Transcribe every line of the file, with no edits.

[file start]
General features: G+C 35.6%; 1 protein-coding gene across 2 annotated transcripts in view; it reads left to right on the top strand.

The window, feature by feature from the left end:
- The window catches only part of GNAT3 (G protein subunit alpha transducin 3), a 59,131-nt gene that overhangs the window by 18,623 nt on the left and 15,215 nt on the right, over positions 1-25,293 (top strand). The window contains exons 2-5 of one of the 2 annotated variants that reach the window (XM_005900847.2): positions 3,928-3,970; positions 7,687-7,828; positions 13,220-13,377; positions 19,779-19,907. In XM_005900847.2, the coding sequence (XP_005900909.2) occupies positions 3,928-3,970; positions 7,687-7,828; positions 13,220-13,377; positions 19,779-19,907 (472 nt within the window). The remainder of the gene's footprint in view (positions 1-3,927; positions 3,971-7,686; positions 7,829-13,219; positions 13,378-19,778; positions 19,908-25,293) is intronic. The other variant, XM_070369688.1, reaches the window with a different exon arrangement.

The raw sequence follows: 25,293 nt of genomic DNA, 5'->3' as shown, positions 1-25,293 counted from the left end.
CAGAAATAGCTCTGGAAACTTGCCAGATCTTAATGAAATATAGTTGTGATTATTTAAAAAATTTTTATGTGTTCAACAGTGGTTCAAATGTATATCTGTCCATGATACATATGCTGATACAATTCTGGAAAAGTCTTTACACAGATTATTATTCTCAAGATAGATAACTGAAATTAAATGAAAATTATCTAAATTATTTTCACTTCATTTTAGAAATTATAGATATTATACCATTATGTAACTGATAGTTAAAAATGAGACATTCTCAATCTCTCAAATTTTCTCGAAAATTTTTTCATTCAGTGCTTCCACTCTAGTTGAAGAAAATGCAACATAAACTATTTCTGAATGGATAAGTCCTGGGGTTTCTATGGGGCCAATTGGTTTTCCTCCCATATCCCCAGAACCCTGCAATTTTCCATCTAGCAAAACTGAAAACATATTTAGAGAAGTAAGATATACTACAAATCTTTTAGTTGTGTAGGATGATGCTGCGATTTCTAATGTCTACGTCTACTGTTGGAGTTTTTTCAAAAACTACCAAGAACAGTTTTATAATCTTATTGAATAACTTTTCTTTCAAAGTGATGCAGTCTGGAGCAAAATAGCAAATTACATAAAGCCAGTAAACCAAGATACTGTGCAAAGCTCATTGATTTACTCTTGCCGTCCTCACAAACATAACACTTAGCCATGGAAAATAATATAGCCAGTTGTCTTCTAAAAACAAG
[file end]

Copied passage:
General features: G+C 35.6%; 1 protein-coding gene across 2 annotated transcripts in view; it reads left to right on the top strand.

The window, feature by feature from the left end:
- The window catches only part of GNAT3 (G protein subunit alpha transducin 3), a 59,131-nt gene that overhangs the window by 18,623 nt on the left and 15,215 nt on the right, over positions 1-25,293 (top strand). The window contains exons 2-5 of one of the 2 annotated variants that reach the window (XM_005900847.2): positions 3,928-3,970; positions 7,687-7,828; positions 13,220-13,377; positions 19,779-19,907. In XM_005900847.2, the coding sequence (XP_005900909.2) occupies positions 3,928-3,970; positions 7,687-7,828; positions 13,220-13,377; positions 19,779-19,907 (472 nt within the window). The remainder of the gene's footprint in view (positions 1-3,927; positions 3,971-7,686; positions 7,829-13,219; positions 13,378-19,778; positions 19,908-25,293) is intronic. The other variant, XM_070369688.1, reaches the window with a different exon arrangement.

The raw sequence follows: 25,293 nt of genomic DNA, 5'->3' as shown, positions 1-25,293 counted from the left end.
CAGAAATAGCTCTGGAAACTTGCCAGATCTTAATGAAATATAGTTGTGATTATTTAAAAAATTTTTATGTGTTCAACAGTGGTTCAAATGTATATCTGTCCATGATACATATGCTGATACAATTCTGGAAAAGTCTTTACACAGATTATTATTCTCAAGATAGATAACTGAAATTAAATGAAAATTATCTAAATTATTTTCACTTCATTTTAGAAATTATAGATATTATACCATTATGTAACTGATAGTTAAAAATGAGACATTCTCAATCTCTCAAATTTTCTCGAAAATTTTTTCATTCAGTGCTTCCACTCTAGTTGAAGAAAATGCAACATAAACTATTTCTGAATGGATAAGTCCTGGGGTTTCTATGGGGCCAATTGGTTTTCCTCCCATATCCCCAGAACCCTGCAATTTTCCATCTAGCAAAACTGAAAACATATTTAGAGAAGTAAGATATACTACAAATCTTTTAGTTGTGTAGGATGATGCTGCGATTTCTAATGTCTACGTCTACTGTTGGAGTTTTTTCAAAAACTACCAAGAACAGTTTTATAATCTTATTGAATAACTTTTCTTTCAAAGTGATGCAGTCTGGAGCAAAATAGCAAATTACATAAAGCCAGTAAACCAAGATACTGTGCAAAGCTCATTGATTTACTCTTGCCGTCCTCACAAACATAACACTTAGCCATGGAAAATAATATAGCCAGTTGTCTTCTAAAAACAAG